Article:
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UK Votes Against Amendment Banning Sex-Selective Abortions; Pro-Life Group Says Parliament Has Failed to Protect Unborn Girls

UK Votes Against Amendment Banning Sex-Selective Abortions; Pro-Life Group Says Parliament Has Failed to Protect Unborn Girls

A pro-life campaigner holds up a model of a 12-week-old embryo during a protest outside the Marie Stopes clinic in Belfast October 18, 2012. | (Photo: Reuters/Cathal McNaughto)

The British Parliament has voted 292 to 201 against an amendment that would have explicitly banned abortions based on the gender of the unborn child. U.K. pro-life group LIFE has said that it's "dismayed" at the results, and argued that the Parliament has failed to protect unborn girls, who are most often the victims of gender-selective abortions.

When asked by The Christian Post for comment on Tuesday, LIFE shared the following statement by spokeswoman Michaela Aston:

"Parliament yesterday failed in its duty to ensure women are not discriminated against at all stages of their lives. Instead, it caved in to the intense lobbying efforts of the abortion industry and its advocates, against the outlawing of sex selection abortion."

The statement continued: "The abortion of girls because of their sex has no place in modern societies which embrace equality and non-discrimination against women."

The vote in question concerned an amendment to the Serious Crime Bill, which would have made clear that gender-selection abortions are not allowed under the Abortion Act.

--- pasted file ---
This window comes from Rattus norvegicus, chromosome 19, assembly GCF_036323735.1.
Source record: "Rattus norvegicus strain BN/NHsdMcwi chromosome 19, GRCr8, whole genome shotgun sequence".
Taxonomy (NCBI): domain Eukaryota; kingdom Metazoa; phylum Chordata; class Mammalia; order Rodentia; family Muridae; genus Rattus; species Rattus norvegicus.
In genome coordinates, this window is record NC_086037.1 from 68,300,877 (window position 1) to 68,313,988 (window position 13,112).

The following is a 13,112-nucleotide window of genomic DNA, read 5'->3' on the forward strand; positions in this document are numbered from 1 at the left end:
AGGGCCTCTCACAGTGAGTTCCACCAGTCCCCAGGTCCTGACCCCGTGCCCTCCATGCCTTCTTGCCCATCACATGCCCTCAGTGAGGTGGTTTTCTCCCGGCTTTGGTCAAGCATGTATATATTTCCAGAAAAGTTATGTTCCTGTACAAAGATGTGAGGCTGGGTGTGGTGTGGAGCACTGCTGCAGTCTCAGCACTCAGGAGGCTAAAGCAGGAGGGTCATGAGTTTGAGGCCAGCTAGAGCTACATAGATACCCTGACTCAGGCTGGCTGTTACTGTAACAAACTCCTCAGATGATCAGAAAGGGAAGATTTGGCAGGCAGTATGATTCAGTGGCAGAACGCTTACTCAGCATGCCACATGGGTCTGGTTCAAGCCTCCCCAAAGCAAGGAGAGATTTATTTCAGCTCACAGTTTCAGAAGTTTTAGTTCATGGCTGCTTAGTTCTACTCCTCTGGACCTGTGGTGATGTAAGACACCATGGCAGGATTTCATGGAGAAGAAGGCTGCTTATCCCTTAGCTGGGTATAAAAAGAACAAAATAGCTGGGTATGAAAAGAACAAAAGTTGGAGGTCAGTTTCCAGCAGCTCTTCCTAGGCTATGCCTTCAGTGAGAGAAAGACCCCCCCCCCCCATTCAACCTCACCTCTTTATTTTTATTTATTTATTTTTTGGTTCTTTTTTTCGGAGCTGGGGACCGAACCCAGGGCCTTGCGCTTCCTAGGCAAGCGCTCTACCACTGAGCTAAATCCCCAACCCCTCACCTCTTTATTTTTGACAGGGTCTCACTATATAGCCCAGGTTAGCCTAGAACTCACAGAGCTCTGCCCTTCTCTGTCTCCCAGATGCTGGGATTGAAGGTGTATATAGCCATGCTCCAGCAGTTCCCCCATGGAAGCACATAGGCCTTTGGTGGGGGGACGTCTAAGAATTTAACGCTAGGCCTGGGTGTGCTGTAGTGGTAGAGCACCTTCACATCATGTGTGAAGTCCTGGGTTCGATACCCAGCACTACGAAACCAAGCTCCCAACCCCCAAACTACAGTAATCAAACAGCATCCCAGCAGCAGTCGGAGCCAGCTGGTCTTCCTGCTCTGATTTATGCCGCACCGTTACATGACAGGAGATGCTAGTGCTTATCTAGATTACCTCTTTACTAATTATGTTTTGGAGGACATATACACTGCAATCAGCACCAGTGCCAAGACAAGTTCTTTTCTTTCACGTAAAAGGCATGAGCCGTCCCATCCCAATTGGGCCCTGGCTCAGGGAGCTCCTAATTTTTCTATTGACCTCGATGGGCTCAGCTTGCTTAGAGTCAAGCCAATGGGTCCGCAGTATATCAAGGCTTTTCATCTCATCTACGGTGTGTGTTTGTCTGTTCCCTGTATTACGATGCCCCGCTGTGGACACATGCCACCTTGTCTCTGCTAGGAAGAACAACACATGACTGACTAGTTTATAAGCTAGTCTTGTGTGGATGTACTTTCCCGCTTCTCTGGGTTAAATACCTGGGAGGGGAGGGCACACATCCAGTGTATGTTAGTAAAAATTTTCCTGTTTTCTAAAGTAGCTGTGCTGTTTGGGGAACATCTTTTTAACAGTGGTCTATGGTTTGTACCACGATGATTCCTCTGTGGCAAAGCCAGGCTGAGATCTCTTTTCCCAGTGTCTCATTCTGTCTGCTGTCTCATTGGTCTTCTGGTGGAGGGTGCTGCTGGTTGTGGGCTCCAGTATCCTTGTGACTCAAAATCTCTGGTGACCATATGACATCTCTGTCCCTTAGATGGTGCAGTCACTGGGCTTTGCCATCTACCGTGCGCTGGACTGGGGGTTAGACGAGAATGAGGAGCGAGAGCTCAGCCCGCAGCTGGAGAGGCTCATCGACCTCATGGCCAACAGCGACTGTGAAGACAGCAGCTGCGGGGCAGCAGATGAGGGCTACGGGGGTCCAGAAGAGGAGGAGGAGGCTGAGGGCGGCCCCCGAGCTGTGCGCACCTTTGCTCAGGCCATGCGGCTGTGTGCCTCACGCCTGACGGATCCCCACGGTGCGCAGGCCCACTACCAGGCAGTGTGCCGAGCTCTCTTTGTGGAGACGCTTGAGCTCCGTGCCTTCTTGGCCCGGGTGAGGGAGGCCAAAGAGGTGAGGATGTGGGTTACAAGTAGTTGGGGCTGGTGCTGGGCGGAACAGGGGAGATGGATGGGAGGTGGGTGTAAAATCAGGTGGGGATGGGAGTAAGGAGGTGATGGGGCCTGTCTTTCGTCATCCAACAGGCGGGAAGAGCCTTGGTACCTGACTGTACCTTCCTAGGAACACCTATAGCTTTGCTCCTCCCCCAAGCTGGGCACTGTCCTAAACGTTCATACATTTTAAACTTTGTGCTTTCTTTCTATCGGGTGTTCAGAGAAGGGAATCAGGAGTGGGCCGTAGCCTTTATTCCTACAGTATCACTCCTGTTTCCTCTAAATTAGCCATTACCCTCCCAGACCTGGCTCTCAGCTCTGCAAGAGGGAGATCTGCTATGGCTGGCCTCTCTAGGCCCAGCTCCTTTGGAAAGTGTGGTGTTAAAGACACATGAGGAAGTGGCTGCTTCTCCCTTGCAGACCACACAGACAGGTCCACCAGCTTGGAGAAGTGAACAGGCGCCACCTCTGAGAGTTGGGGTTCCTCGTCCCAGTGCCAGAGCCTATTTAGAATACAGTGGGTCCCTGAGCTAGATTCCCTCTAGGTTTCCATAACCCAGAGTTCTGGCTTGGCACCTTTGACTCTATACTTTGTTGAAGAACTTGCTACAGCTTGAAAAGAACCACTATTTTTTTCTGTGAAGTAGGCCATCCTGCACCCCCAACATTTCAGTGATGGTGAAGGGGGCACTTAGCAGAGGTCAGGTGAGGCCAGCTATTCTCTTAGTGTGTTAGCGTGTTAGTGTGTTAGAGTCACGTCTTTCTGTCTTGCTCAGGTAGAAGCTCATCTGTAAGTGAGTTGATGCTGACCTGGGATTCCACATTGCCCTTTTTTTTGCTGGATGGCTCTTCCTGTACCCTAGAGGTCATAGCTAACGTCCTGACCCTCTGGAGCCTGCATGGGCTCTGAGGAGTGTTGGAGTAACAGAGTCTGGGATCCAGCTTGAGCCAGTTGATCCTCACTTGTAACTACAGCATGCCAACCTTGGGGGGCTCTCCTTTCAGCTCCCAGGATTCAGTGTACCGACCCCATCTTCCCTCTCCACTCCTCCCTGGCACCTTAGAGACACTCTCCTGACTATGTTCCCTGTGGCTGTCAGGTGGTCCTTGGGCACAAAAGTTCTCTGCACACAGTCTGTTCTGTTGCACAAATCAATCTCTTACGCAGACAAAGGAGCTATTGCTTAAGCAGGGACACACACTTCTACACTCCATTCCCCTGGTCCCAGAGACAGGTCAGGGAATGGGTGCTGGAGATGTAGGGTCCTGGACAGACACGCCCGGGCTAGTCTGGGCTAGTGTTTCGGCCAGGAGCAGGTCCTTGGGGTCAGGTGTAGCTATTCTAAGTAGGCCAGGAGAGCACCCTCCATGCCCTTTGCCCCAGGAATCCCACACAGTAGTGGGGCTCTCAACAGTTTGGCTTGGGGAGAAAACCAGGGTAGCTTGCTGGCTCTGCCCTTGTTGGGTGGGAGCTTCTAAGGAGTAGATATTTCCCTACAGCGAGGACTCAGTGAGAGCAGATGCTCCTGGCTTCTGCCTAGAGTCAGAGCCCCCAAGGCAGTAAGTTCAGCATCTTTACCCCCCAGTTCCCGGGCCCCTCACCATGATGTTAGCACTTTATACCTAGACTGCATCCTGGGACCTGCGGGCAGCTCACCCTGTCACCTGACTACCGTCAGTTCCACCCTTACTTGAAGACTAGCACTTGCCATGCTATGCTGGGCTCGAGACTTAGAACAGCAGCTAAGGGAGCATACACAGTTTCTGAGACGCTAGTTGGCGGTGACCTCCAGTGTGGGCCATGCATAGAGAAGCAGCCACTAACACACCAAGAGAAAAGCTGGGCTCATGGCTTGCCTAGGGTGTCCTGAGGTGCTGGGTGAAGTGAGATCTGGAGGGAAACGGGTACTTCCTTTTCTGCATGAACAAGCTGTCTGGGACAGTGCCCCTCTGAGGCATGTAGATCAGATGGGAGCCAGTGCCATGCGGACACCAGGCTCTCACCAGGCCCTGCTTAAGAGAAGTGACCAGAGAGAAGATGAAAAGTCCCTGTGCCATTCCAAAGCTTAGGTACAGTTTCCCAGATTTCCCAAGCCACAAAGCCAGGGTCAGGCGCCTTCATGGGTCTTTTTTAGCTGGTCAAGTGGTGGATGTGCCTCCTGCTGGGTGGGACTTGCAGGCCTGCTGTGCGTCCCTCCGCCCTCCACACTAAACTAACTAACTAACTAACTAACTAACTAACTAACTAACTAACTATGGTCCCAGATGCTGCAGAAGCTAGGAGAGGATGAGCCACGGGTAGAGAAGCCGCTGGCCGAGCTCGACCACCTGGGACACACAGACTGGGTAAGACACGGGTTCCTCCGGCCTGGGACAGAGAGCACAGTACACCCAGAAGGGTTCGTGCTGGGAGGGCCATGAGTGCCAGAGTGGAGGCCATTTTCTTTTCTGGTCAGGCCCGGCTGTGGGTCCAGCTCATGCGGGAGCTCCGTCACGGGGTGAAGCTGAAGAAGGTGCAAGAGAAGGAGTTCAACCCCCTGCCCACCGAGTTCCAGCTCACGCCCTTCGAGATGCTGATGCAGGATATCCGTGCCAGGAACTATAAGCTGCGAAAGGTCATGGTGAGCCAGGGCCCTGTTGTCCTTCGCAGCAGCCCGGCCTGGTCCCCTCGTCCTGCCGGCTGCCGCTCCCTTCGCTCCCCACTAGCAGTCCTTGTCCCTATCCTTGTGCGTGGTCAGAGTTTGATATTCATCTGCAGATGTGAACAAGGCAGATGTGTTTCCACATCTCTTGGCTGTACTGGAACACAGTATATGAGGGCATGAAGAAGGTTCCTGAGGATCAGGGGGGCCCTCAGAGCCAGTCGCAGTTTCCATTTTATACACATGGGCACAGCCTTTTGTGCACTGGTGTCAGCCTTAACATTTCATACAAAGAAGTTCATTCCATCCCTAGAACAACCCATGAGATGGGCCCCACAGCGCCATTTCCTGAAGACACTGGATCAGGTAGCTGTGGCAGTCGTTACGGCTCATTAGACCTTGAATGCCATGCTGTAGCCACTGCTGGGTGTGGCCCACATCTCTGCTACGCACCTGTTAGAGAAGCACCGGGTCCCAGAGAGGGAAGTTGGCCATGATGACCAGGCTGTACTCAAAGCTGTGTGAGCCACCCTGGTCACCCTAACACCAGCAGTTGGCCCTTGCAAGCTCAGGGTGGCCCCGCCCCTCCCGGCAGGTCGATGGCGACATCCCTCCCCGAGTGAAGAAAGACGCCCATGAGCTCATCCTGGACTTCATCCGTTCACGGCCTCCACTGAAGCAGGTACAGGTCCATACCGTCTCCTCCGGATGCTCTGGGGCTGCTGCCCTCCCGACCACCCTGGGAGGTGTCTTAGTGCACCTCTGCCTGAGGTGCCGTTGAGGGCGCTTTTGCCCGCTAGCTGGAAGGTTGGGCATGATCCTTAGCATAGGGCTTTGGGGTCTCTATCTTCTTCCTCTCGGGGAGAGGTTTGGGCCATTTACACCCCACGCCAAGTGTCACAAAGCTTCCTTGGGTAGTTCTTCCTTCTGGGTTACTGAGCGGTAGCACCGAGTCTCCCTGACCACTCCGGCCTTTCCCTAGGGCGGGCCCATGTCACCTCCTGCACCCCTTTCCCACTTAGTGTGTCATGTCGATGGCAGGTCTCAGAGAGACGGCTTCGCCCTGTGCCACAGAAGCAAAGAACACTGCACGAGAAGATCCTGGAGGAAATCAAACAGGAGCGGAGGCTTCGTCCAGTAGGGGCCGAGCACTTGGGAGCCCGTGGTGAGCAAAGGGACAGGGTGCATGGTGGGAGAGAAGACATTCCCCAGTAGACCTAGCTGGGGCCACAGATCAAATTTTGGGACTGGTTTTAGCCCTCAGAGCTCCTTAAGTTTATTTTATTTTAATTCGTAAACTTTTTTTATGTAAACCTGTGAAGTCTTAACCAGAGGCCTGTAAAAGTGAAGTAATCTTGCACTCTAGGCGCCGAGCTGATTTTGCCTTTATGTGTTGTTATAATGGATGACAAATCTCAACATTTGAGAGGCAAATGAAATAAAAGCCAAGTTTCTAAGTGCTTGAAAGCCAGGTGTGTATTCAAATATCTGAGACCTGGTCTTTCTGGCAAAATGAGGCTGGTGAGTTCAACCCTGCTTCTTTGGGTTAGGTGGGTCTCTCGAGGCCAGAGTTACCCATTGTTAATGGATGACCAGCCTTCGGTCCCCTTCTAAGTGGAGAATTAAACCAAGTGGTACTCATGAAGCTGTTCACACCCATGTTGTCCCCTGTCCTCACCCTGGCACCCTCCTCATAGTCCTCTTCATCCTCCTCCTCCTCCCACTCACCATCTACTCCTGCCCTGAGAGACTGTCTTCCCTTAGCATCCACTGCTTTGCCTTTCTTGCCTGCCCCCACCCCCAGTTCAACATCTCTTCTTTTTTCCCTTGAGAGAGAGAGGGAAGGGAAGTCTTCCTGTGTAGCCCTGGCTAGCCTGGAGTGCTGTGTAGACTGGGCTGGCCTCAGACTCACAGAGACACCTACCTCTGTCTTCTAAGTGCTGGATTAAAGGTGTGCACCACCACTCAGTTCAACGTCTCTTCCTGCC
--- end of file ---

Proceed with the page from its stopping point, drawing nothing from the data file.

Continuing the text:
AFP noted that politicians against the amendment, such as Health Minister Jane Ellison, have argued that the existing law already states that aborting an unborn child based on its gender is illegal.

Prime Minister David Cameron also opposed the proposed change, warning that it could stop women being able to "avoid the certainty of genetic disease."

Others members of Parliament, such as lawmaker Fiona Bruce, disagreed and said that the amendment was needed to strengthen and clarify the law.

"It is necessary because there is no explicit statement about gender selective abortion in U.K. law," Bruce said.

"The law is being interpreted in different ways because when the 1967 Abortion Act was passed, scans to determine the sex of the fetus were not available."

Although the amendment to the Serious Crime Bill was voted down, politicians approved an alternative amendment that will facilitate a review of how common place gender-selective abortions are in Wales, England and Northern Ireland.

According to statistics released by the Department of Health in June 2014, there were 185,331 abortions in England and Wales in 2013, which was 0.1 percent higher than the 2012 total.

An investigation by The Independent in 2014 separately noted that the practice of sex-selective abortion, commonplace within some immigrant groups, has reduced the female population of England and Wales by somewhere between 1,500 and 4,700.

LIFE spokeswoman Aston added that Britain's abortion industry desires to "operate as a law unto itself. For decades it has stretched or ignored the Abortion Act with seeming impunity. We have seen the Crown Prosecution Service refusing to prosecute abortion doctors offering to do abortions because of sex."

She added: "It was therefore high time for Parliament to send a clear and unambiguous message to this out of control industry, which likes to say it has the interest of women at heart, that they will not be allowed to terminate unborn girls because of their sex. It failed to do this yesterday."


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